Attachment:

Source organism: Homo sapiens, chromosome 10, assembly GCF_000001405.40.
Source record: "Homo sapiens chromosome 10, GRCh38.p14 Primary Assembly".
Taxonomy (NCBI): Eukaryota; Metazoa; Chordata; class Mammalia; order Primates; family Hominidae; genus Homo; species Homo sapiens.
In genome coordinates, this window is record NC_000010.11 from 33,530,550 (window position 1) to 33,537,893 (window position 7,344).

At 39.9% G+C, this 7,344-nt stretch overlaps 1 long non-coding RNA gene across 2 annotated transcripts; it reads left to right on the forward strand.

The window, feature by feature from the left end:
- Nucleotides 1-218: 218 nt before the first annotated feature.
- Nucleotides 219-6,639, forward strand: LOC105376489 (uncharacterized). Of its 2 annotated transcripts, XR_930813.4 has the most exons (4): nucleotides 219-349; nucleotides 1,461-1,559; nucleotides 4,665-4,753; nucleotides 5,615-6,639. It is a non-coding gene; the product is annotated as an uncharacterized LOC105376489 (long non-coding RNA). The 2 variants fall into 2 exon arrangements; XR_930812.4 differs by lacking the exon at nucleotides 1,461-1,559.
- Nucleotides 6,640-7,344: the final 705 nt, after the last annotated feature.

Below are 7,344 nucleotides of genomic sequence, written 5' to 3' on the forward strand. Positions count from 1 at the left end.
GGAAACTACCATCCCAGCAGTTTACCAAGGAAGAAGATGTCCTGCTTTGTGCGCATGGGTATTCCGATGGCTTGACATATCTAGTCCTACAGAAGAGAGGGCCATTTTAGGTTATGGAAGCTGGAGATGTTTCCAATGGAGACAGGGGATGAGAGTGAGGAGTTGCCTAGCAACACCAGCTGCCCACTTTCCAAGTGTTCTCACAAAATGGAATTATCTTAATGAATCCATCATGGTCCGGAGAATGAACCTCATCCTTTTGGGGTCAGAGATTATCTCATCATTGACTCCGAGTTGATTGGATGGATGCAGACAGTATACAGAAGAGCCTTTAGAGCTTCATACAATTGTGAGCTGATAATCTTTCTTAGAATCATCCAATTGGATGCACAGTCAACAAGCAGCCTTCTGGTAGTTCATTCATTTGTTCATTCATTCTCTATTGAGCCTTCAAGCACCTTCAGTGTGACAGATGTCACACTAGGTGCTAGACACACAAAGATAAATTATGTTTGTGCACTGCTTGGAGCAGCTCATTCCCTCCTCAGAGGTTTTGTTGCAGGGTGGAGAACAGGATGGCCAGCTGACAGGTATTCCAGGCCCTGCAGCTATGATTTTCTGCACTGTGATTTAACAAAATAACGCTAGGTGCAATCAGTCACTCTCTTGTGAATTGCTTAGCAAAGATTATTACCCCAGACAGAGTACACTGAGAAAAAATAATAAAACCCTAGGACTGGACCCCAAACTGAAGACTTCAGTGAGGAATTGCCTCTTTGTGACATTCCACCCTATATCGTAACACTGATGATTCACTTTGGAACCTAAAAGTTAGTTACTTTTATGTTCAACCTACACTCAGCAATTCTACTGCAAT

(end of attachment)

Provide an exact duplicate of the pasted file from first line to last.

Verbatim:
Source organism: Homo sapiens, chromosome 10, assembly GCF_000001405.40.
Source record: "Homo sapiens chromosome 10, GRCh38.p14 Primary Assembly".
Taxonomy (NCBI): Eukaryota; Metazoa; Chordata; class Mammalia; order Primates; family Hominidae; genus Homo; species Homo sapiens.
In genome coordinates, this window is record NC_000010.11 from 33,530,550 (window position 1) to 33,537,893 (window position 7,344).

At 39.9% G+C, this 7,344-nt stretch overlaps 1 long non-coding RNA gene across 2 annotated transcripts; it reads left to right on the forward strand.

The window, feature by feature from the left end:
- Nucleotides 1-218: 218 nt before the first annotated feature.
- Nucleotides 219-6,639, forward strand: LOC105376489 (uncharacterized). Of its 2 annotated transcripts, XR_930813.4 has the most exons (4): nucleotides 219-349; nucleotides 1,461-1,559; nucleotides 4,665-4,753; nucleotides 5,615-6,639. It is a non-coding gene; the product is annotated as an uncharacterized LOC105376489 (long non-coding RNA). The 2 variants fall into 2 exon arrangements; XR_930812.4 differs by lacking the exon at nucleotides 1,461-1,559.
- Nucleotides 6,640-7,344: the final 705 nt, after the last annotated feature.

Below are 7,344 nucleotides of genomic sequence, written 5' to 3' on the forward strand. Positions count from 1 at the left end.
GGAAACTACCATCCCAGCAGTTTACCAAGGAAGAAGATGTCCTGCTTTGTGCGCATGGGTATTCCGATGGCTTGACATATCTAGTCCTACAGAAGAGAGGGCCATTTTAGGTTATGGAAGCTGGAGATGTTTCCAATGGAGACAGGGGATGAGAGTGAGGAGTTGCCTAGCAACACCAGCTGCCCACTTTCCAAGTGTTCTCACAAAATGGAATTATCTTAATGAATCCATCATGGTCCGGAGAATGAACCTCATCCTTTTGGGGTCAGAGATTATCTCATCATTGACTCCGAGTTGATTGGATGGATGCAGACAGTATACAGAAGAGCCTTTAGAGCTTCATACAATTGTGAGCTGATAATCTTTCTTAGAATCATCCAATTGGATGCACAGTCAACAAGCAGCCTTCTGGTAGTTCATTCATTTGTTCATTCATTCTCTATTGAGCCTTCAAGCACCTTCAGTGTGACAGATGTCACACTAGGTGCTAGACACACAAAGATAAATTATGTTTGTGCACTGCTTGGAGCAGCTCATTCCCTCCTCAGAGGTTTTGTTGCAGGGTGGAGAACAGGATGGCCAGCTGACAGGTATTCCAGGCCCTGCAGCTATGATTTTCTGCACTGTGATTTAACAAAATAACGCTAGGTGCAATCAGTCACTCTCTTGTGAATTGCTTAGCAAAGATTATTACCCCAGACAGAGTACACTGAGAAAAAATAATAAAACCCTAGGACTGGACCCCAAACTGAAGACTTCAGTGAGGAATTGCCTCTTTGTGACATTCCACCCTATATCGTAACACTGATGATTCACTTTGGAACCTAAAAGTTAGTTACTTTTATGTTCAACCTACACTCAGCAATTCTACTGCAAT